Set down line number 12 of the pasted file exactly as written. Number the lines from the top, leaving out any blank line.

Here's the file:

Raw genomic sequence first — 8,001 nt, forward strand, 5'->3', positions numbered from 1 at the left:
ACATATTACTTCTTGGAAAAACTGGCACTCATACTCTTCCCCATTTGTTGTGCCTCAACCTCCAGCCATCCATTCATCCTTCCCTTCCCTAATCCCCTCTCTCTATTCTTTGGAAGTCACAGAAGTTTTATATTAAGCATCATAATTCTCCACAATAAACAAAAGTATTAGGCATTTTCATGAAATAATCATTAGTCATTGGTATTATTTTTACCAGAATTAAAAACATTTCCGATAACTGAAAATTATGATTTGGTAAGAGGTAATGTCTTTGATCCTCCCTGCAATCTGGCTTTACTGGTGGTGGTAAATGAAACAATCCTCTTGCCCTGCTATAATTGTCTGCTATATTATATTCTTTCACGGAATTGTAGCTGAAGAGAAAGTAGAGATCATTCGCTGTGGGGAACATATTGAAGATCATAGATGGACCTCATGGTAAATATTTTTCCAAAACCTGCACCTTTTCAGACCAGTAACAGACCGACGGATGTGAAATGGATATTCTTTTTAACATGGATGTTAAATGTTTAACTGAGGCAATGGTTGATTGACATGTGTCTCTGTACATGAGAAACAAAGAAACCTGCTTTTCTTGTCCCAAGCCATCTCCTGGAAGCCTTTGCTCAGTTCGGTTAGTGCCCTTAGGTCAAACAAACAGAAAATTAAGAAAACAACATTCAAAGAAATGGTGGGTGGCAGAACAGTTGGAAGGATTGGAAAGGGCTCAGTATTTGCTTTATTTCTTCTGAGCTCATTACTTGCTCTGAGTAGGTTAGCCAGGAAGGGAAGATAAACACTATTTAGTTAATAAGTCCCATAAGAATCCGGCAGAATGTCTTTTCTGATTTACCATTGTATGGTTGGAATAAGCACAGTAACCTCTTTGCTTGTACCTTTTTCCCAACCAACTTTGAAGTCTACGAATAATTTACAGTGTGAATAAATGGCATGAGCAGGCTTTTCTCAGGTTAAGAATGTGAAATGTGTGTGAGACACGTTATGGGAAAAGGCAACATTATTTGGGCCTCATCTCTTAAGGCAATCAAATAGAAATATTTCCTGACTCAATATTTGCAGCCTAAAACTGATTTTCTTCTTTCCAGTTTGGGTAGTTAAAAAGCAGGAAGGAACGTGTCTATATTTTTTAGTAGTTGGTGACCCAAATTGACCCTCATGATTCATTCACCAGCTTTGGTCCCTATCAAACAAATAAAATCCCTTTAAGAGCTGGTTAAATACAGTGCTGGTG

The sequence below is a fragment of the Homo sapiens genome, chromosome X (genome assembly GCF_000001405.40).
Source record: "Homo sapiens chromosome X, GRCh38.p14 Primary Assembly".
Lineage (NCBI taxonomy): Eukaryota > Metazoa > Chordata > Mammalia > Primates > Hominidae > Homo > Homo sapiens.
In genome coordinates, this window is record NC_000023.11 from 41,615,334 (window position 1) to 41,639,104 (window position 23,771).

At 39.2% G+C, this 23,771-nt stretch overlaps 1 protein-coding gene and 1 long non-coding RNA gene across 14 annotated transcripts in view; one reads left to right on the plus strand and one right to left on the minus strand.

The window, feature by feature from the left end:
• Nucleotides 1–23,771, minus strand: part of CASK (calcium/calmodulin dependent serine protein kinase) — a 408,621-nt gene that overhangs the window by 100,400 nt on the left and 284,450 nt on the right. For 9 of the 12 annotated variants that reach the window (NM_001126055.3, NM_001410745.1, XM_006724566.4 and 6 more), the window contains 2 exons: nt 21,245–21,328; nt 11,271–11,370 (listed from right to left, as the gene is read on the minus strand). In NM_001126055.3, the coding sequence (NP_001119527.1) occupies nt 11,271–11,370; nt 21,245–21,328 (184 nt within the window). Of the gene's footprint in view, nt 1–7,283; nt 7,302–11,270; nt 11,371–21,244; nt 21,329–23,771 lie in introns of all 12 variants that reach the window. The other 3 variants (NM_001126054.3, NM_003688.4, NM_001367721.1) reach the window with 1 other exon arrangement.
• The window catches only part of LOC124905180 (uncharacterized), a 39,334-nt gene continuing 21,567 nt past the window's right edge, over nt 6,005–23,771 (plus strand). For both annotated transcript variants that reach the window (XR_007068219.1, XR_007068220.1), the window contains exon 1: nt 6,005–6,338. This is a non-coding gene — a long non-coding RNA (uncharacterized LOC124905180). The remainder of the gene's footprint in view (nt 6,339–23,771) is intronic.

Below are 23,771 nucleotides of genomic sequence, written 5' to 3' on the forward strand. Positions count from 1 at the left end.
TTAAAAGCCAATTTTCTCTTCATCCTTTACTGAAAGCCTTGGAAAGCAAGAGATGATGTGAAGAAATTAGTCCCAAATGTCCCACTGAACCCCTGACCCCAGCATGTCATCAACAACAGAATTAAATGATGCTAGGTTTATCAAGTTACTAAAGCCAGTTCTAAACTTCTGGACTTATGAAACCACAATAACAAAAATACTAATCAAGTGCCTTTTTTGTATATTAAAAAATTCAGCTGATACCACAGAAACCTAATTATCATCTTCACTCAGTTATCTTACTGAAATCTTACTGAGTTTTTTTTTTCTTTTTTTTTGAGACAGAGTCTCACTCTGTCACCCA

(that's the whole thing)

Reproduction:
TTAAAAGCCAATTTTCTCTTCATCCTTTACTGAAAGCCTTGGAAAGCAAGAGATGATGTGAAGAAATTAGTCCCAAATGTCCCACTGAACCCCTGACCCCAGCATGTCATCAACAACAGAATTAAATGATGCTAGGTTTATCAAGTTACTAAAGCCAGTTCTAAACTTCTGGACTTATGAAACCACAATAACAAAAATACTAATCAAGTGCCTTTTTTGTATATTAAAAAATTCAGCTGATACCACAGAAACCTAATTATCATCTTCACTCAGTTATCTTACTGAAATCTTACTGAGTTTTTTTTTTCTTTTTTTTTGAGACAGAGTCTCACTCTGTCACCCA